Fixing climate change? Some new arguments and findings

F5Ts...V448
13 Jun 2024
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TLDR:

The text argues that developed countries alone cannot avert a climate disaster. The primary drivers of emissions are now in developing countries, where economic growth relies on carbon-intensive technologies. Rich nations should focus on scientific interventions to mitigate climate change, leveraging their technological and economic strengths to address the global crisis effectively.

Quico Toro challenges the common assertion that efforts by developed countries alone can avert a climate disaster. He argues that the idea of a collective "we" who needs to act is misleading. Historically, the responsibility for reducing emissions has been placed on advanced democracies and their institutions. However, this perspective needs to be updated.
Today, the primary drivers of rising global emissions are the billions of people in developing countries striving for middle-class lifestyles. This pursuit is inherently carbon-intensive, as it relies on the cheapest and most accessible technologies, which tend to be fossil fuel-based. Compared to rich nations, developing countries need more economic and technological means to adopt low-carbon solutions readily.

New findings indicate a significant shift in emission sources. In 1970, 69% of greenhouse gas emissions came from rich countries. This figure has dropped to 33%, with the majority now originating from developing nations. The International Energy Agency projects that 85% of the growth in demand for electric power over the next three years will come from developing countries, underscoring the global impact of this shift.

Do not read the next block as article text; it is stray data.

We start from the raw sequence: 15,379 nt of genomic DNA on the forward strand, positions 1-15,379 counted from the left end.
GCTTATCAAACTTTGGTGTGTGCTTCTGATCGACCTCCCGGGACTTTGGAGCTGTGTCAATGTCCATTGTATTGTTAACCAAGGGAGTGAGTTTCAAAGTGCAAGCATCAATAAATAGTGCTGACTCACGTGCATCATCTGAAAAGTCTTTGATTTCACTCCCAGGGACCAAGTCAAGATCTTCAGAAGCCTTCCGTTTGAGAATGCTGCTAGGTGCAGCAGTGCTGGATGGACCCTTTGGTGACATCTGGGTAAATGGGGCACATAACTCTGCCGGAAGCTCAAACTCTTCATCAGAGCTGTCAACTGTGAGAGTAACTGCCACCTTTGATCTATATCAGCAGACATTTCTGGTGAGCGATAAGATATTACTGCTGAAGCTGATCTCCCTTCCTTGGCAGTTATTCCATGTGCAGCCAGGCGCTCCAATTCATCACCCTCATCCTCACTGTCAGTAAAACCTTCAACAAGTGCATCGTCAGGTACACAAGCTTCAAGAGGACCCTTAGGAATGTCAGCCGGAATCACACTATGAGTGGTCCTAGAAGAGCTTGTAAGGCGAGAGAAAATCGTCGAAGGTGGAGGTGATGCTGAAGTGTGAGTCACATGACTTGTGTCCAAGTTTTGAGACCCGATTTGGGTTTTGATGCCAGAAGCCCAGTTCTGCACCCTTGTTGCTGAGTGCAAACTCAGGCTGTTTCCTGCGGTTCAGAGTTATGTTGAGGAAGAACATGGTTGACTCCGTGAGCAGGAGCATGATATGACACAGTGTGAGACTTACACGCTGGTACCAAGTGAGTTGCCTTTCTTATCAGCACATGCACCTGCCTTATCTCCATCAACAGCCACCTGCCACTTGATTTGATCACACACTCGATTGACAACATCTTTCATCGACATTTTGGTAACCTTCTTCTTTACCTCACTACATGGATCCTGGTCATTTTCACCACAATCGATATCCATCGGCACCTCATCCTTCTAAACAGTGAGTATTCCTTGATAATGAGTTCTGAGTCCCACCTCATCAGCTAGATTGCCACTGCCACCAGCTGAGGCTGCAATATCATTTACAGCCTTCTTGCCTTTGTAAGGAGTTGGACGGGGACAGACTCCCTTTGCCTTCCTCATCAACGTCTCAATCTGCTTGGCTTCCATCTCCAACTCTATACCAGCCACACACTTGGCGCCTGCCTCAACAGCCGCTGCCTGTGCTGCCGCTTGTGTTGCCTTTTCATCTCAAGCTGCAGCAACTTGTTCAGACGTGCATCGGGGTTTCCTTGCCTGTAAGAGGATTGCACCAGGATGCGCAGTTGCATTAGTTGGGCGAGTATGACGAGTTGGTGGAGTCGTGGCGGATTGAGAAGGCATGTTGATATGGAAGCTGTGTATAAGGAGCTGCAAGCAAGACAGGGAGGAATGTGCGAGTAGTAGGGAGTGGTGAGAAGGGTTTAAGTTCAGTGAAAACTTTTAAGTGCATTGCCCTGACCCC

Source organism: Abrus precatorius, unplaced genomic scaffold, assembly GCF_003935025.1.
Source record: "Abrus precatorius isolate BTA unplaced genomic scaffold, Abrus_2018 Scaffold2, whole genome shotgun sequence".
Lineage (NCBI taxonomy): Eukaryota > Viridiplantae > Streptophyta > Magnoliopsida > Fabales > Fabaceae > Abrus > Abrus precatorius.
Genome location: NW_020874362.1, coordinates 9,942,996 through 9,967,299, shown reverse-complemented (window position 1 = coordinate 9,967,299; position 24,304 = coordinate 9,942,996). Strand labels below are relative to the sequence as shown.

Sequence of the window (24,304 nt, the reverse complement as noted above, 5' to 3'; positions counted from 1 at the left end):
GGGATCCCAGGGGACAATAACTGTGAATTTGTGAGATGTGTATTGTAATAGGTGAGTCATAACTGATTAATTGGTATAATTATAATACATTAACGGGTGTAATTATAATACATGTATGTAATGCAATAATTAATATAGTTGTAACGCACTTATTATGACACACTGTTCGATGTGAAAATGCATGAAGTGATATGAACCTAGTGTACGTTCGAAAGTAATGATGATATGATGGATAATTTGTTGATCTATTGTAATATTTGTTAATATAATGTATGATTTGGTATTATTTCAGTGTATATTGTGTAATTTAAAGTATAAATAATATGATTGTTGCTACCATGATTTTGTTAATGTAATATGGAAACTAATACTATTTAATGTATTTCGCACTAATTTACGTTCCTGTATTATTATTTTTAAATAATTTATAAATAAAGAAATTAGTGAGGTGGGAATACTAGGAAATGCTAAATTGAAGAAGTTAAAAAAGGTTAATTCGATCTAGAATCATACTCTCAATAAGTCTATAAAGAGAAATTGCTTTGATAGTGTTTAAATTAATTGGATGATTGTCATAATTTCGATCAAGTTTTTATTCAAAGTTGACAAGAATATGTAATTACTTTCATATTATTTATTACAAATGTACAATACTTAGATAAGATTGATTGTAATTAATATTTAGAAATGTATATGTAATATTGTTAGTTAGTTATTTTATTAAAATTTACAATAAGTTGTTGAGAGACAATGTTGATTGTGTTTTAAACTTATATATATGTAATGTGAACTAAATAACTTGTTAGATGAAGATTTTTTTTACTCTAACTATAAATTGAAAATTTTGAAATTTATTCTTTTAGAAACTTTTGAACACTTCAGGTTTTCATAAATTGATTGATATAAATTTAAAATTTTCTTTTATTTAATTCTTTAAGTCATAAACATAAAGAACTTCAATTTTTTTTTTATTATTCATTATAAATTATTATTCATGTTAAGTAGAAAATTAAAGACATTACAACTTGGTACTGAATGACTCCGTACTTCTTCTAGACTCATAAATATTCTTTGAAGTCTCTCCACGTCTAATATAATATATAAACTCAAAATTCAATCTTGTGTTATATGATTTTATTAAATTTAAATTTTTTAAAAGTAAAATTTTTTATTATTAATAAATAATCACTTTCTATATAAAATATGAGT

Quico Toro argues that the most critical climate decisions are now being made in countries like Indonesia, Brazil, India, and China. These decisions are driven by local pressures and priorities, over which developed nations have little influence. This shift reveals a taboo in climate discourse: the diminishing agency of the West in controlling global emissions trajectories.

To address this, Quico Toro suggests a shift in focus for rich countries. Instead of reducing their emissions, they should leverage their scientific and technological capabilities to explore climate interventions. These interventions, such as increasing the earth's albedo, fertilizing ocean phytoplankton to enhance CO2 absorption, and adding aerosols to the atmosphere to dim the sun slightly, can significantly impact the climate crisis.

Supporting scientific research into these interventions could provide tangible ways to mitigate climate change. This approach recognizes the new global emissions dynamics and seeks to utilize the strengths of developed nations to address the climate crisis effectively.
 
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